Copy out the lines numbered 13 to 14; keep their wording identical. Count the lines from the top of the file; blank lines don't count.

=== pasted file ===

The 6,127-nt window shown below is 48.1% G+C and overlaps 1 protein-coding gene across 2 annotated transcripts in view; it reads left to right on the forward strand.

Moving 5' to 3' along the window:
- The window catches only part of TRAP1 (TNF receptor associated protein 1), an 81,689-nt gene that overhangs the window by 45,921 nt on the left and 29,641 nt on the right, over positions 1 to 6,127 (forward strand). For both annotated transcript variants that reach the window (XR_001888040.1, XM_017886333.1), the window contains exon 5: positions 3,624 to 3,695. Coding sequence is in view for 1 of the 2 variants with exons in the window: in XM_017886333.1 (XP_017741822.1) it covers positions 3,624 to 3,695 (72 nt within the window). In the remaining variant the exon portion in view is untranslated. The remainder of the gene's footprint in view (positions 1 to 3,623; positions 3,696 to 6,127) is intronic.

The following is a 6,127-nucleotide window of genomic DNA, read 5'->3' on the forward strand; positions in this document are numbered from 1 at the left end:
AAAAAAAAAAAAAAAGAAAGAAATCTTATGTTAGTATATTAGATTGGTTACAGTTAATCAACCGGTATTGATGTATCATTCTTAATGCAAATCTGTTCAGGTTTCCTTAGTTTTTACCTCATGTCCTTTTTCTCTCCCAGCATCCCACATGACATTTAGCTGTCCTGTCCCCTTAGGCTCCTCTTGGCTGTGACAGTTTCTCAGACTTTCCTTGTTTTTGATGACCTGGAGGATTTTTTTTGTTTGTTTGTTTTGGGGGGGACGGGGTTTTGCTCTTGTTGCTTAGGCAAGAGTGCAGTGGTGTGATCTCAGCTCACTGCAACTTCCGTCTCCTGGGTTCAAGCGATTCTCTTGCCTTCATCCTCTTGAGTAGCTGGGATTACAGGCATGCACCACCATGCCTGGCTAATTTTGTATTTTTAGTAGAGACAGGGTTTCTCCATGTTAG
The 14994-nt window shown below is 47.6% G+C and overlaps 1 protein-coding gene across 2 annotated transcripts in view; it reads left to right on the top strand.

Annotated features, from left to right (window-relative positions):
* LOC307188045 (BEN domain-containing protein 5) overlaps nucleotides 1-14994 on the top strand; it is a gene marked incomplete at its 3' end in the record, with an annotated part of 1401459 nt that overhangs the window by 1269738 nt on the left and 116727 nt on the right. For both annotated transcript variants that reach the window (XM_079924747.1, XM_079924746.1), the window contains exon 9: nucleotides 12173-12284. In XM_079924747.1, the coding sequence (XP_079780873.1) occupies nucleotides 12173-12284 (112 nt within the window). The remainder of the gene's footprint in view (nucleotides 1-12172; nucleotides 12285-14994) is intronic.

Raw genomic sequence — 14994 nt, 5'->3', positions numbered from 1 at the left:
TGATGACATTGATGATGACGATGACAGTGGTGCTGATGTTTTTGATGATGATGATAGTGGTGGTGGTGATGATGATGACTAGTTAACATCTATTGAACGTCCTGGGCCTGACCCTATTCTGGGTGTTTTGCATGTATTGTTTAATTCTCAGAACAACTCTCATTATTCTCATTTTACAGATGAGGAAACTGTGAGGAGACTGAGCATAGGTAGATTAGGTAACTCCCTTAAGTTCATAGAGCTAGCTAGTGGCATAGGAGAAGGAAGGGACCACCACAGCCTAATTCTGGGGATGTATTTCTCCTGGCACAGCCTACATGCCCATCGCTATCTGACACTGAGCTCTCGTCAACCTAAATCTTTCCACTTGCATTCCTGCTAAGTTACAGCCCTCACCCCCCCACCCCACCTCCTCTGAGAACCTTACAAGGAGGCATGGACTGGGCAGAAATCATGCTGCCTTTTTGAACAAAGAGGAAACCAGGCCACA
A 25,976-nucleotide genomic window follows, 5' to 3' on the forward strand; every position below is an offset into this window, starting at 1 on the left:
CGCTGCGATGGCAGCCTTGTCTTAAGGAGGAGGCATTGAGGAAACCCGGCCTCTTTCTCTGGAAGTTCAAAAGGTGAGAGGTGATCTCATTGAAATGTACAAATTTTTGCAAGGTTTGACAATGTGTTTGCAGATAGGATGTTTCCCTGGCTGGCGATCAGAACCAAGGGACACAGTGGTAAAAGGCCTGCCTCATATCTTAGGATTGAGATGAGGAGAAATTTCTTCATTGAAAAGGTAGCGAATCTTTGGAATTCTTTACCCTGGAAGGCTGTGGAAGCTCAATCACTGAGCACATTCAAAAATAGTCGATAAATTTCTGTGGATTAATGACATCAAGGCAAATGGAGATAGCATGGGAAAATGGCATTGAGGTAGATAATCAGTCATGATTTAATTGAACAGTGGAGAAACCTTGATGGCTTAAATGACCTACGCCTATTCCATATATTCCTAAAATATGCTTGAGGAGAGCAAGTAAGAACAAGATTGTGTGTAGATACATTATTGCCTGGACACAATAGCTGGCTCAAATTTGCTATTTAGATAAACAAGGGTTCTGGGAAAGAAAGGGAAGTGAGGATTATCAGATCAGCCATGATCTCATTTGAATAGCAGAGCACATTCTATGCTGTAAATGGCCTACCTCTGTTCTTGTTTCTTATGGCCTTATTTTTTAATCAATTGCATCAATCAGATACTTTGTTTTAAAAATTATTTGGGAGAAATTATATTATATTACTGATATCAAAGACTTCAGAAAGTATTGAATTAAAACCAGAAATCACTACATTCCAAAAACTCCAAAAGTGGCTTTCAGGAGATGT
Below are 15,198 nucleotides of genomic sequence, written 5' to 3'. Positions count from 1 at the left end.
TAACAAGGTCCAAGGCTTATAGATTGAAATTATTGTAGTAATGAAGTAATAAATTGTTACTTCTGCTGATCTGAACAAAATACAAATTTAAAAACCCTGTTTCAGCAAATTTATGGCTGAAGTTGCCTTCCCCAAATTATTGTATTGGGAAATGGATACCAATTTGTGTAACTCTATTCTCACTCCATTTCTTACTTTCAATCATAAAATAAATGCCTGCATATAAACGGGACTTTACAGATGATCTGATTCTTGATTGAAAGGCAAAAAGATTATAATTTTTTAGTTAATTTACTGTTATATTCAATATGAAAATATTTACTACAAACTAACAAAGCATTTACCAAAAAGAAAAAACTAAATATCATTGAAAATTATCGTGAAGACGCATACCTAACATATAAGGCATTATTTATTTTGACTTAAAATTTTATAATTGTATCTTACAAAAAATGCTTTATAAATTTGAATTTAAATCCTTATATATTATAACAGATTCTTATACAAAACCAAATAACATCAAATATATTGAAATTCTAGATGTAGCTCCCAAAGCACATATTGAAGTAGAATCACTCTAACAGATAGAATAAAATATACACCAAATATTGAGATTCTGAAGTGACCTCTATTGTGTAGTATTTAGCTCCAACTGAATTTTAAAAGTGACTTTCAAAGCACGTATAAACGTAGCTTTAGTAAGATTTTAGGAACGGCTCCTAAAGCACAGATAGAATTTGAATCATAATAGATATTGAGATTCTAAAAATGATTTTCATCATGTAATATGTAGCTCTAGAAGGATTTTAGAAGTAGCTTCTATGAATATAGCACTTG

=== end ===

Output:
Below are 15,198 nucleotides of genomic sequence, written 5' to 3'. Positions count from 1 at the left end.
TAACAAGGTCCAAGGCTTATAGATTGAAATTATTGTAGTAATGAAGTAATAAATTGTTACTTCTGCTGATCTGAACAAAATACAAATTTAAAAACCCTGTTTCAGCAAATTTATGGCTGAAGTTGCCTTCCCCAAATTATTGTATTGGGAAATGGATACCAATTTGTGTAACTCTATTCTCACTCCATTTCTTACTTTCAATCATAAAATAAATGCCTGCATATAAACGGGACTTTACAGATGATCTGATTCTTGATTGAAAGGCAAAAAGATTATAATTTTTTAGTTAATTTACTGTTATATTCAATATGAAAATATTTACTACAAACTAACAAAGCATTTACCAAAAAGAAAAAACTAAATATCATTGAAAATTATCGTGAAGACGCATACCTAACATATAAGGCATTATTTATTTTGACTTAAAATTTTATAATTGTATCTTACAAAAAATGCTTTATAAATTTGAATTTAAATCCTTATATATTATAACAGATTCTTATACAAAACCAAATAACATCAAATATATTGAAATTCTAGATGTAGCTCCCAAAGCACATATTGAAGTAGAATCACTCTAACAGATAGAATAAAATATACACCAAATATTGAGATTCTGAAGTGACCTCTATTGTGTAGTATTTAGCTCCAACTGAATTTTAAAAGTGACTTTCAAAGCACGTATAAACGTAGCTTTAGTAAGATTTTAGGAACGGCTCCTAAAGCACAGATAGAATTTGAATCATAATAGATATTGAGATTCTAAAAATGATTTTCATCATGTAATATGTAGCTCTAGAAGGATTTTAGAAGTAGCTTCTATGAATATAGCACTTG